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The Diamond Mountain Blog

This is an unofficial blog of news and info from Diamond Mountain University and Retreat Center which was founded by Geshe Michael Roach and Lama Christie McNally in the Tibetan Buddhist tradition of the Dalai Lamas.

Tuesday, November 15, 2011

The past few weeks have taken me away from Bowie and DMU for short trips. I've found some work in Tucson. This is the first job I've been able to land in about 6 months. As a house painter I've never had trouble finding a little work here and there so the last six months has been exceptional. Such is the state of the world at large, I hear. Being in a big city like Tucson has been interesting. It has allowed me to see some of the changes that living in a solitary and quiet manner has wroght on my mind. After an initial shock I have noticed a quiet quality. I won't call it Quietude or Stillness or anything like that. Trust me, it's not that. It's simply a calmer mind. We'll see how long it lasts. I feel like I have the tools now to maintain and grow it, however.
I wonder about the state of mind of some of my friends in retreat. How quiet are their minds? In the quiet space, what has surfaced? I remember that a couple of months after I got married I was finally able to meditate. I said to myself, "Wow. I have a lot of free space in my head now. I can finally sit quietly and focus on what I'm doing." Something about the marriage grounded my mind. I think that a three year retreat would be like a marriage in that way. A lot of space would open up in the mind. I think that there is a sleeping brilliance in every person that emerges from times of quiet. Some people, of course, are born brilliant. Others of us have to work hard to wake it up.
In respects to the brilliance of the mind, I think about Abraham Lincoln. I'm reading about his presidency and his cabinet ministers. I have also read some of the transcripts of the Lincoln/Douglas debates that were held in NYC before Lincoln was president. These guys did not read prompt cards. They would speak for something like an hour then their opponent was given an hour and then the first person was given a half hour rebuttle. They not only presented a coherent train of thought but then would comment on what their opponent had said. They would also have the audience on the edge of it's seat. It's an amazing thing to read. I don't think that many people could do that today. The whole debate was transcribed live by people trained in short hand which is in itself a feat few could accomplish today, I think.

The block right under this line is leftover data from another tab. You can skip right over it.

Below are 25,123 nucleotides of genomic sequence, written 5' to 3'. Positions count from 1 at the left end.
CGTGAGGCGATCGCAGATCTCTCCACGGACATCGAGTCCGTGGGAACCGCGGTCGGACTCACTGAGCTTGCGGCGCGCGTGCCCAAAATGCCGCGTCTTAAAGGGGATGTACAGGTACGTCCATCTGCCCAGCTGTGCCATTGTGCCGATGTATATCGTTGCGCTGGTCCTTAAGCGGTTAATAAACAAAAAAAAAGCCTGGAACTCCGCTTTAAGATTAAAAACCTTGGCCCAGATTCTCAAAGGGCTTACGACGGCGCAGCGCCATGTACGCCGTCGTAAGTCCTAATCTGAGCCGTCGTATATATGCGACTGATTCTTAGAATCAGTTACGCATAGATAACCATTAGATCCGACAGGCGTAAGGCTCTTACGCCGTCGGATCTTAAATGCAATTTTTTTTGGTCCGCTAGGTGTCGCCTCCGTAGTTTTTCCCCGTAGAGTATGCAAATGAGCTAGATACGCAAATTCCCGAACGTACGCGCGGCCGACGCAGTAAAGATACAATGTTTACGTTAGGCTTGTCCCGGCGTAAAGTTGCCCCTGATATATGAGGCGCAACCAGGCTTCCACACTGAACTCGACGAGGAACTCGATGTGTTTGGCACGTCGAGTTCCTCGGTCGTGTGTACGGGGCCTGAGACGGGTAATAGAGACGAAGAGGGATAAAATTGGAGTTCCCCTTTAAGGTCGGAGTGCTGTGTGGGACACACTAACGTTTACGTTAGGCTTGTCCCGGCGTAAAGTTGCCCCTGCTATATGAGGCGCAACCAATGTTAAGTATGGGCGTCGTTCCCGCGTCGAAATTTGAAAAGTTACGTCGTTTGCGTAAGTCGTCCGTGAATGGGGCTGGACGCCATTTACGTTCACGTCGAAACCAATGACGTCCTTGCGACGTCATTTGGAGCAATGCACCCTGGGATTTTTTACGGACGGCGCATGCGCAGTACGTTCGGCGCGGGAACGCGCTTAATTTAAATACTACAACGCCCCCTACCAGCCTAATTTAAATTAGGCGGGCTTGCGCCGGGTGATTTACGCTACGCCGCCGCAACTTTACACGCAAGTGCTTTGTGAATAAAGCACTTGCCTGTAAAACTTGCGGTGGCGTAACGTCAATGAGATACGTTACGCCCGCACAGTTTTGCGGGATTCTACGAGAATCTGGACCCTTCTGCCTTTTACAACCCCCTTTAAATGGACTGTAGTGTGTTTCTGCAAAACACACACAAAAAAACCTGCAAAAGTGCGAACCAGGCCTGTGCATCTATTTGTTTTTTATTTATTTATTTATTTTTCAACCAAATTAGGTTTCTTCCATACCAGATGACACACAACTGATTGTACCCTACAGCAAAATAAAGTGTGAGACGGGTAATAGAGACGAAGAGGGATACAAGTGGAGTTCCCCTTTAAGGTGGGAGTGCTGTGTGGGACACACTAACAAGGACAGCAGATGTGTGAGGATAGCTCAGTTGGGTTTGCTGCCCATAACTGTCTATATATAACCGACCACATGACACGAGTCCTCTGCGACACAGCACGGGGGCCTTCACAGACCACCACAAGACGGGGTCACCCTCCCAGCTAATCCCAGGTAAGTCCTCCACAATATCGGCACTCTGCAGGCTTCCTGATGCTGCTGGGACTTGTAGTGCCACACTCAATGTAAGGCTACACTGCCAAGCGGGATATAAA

My point is this: the people of the 1800's grew up and lived in an environment that was, in many places, more quiet then we can imagine today. No phones, recorded music, advertisements, gas engines, or long travel. There were steam trains in some places. I like to put my mind in that sort of world. I think that the average mind of a person from that time was sharper then ours, mine for sure. The amount they could memorize and recite (if educated) is incredable. I think a long retreat would create that sort of space in a persons mind.
In that retreat space, if a person flooded their mind with thoughts of love and compassion, the result would be, well, I don't know how to say it.

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